10. Emmy says that “It wasn’t about which woman Josh ultimately chose—it was about which Josh Josh chose” (p. 107). What does Emmy mean?


11. After Emmy tells Elizabeth about her documentary, Elizabeth shares with Emmy the fortune cookie saying that read, “You can’t finish the things you weren’t supposed to start” (p. 108). What may Elizabeth be implying, both about herself and Emmy?


12. The chance occurrence of a blackout has a decisive effect on the events in the novel. How dependent are our lives on the intrusions of circumstances like blackouts, broken blinkers, etc.? Is this kind of dramatic impetus toward change the stuff of books and movies only? Are there examples from your own life?


13. Meryl suspects something is going on with Josh, and Emmy discovers that Matt was indeed having an affair when she had thought he no longer loved her. Do you think it’s impossible to hide these kinds of things from the people we’re close to? Should we always trust our instincts when it comes to our suspicions? What is the advantage of doing so, and what are the dangers?

Notes From the Author to the Bookclub

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Book Club Recommendations

Member Reviews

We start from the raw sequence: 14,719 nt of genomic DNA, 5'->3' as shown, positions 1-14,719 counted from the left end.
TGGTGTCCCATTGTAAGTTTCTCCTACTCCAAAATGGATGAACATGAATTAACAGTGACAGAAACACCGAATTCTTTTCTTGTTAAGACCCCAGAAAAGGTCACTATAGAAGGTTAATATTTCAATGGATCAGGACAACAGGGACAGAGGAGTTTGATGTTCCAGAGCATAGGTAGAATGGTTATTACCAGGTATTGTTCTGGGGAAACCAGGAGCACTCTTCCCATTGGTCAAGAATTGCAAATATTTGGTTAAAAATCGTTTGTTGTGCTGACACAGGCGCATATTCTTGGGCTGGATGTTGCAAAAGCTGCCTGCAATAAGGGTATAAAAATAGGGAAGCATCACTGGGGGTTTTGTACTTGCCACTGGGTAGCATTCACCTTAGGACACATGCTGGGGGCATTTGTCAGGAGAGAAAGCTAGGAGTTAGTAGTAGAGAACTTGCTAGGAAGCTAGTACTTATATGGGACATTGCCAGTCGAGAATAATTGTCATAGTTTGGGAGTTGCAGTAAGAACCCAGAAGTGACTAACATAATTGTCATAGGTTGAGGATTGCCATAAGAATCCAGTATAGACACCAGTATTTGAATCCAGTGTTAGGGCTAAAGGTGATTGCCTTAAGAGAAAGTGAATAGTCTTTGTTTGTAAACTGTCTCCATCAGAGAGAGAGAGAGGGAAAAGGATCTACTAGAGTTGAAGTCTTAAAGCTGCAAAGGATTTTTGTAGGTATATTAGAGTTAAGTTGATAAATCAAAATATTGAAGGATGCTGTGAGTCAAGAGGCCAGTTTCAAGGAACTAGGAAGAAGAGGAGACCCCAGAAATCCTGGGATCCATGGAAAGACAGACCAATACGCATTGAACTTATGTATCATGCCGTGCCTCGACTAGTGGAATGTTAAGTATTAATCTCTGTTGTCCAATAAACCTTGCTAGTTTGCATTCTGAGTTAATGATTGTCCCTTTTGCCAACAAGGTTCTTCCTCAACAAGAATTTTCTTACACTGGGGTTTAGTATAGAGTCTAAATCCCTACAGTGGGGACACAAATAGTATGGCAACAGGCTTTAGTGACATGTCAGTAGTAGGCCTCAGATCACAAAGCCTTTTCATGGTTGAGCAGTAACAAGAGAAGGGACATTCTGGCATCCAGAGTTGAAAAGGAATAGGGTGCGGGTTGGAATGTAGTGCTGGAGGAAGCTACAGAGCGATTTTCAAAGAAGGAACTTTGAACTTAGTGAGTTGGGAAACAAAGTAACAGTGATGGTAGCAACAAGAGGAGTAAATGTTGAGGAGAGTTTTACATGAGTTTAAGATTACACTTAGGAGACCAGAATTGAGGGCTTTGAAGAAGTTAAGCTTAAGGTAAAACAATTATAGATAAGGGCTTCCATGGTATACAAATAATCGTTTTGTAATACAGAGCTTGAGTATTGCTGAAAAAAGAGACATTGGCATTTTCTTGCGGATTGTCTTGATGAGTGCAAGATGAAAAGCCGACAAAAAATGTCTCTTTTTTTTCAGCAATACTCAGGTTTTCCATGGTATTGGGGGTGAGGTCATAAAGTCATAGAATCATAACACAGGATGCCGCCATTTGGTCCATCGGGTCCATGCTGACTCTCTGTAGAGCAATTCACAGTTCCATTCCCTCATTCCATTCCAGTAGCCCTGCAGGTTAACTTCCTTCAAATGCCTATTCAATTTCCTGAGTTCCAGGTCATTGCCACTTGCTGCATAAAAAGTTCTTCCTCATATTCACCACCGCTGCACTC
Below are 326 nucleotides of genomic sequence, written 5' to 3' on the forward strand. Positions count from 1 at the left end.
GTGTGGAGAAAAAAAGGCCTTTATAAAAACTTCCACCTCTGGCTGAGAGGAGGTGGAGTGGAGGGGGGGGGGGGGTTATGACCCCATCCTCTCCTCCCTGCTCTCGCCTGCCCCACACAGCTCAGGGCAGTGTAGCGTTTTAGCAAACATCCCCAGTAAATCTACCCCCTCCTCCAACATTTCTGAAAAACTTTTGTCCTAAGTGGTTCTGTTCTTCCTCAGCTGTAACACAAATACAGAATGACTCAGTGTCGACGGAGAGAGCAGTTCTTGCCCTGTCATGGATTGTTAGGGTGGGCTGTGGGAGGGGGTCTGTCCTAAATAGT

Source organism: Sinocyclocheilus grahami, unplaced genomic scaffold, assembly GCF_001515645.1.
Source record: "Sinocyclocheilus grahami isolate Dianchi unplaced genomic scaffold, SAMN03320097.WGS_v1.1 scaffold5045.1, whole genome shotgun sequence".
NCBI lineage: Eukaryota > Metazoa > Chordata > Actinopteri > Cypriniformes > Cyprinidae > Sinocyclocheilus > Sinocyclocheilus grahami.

Overall rating:
 
 
  "Just OK..."by stefanieapplegate1 (see profile) 03/30/08

The book was OK. It was an easy read but somewhat predictable. The discussion questions in the reading guide made for some good discussions. Our book club was split down the middle. Half of us liked... (read more)

 
  "Girl goes to her sister's wedding with interesting results"by interbrook (see profile) 09/03/07

Fun easy read. We read it for a summer book. What do you do if think you are marrying the wrong person?

 
  "Quick read."by aheneka (see profile) 02/28/07

Average response from our book club. Some really liked the book, others did not. I was right in the middle. We got great commentary from the discussion questions.

 
  "This book takes place over one, incredible weekend. Two siblings (Emmy and her brother Josh) find themselves in desperate need of making important life decisions. In the process, they will make you"by jill (see profile) 08/07/06

I am a young mother--with very little time to read--and I absolutely zipped through this book. I could not put it down. Emmy Everett, the book's narrator, is like no other that I've found in contemporary... (read more)

 
  "What a fun quick read! The entire book club loved it and all felt they could relate in some way!"by Rafriedl (see profile) 07/25/06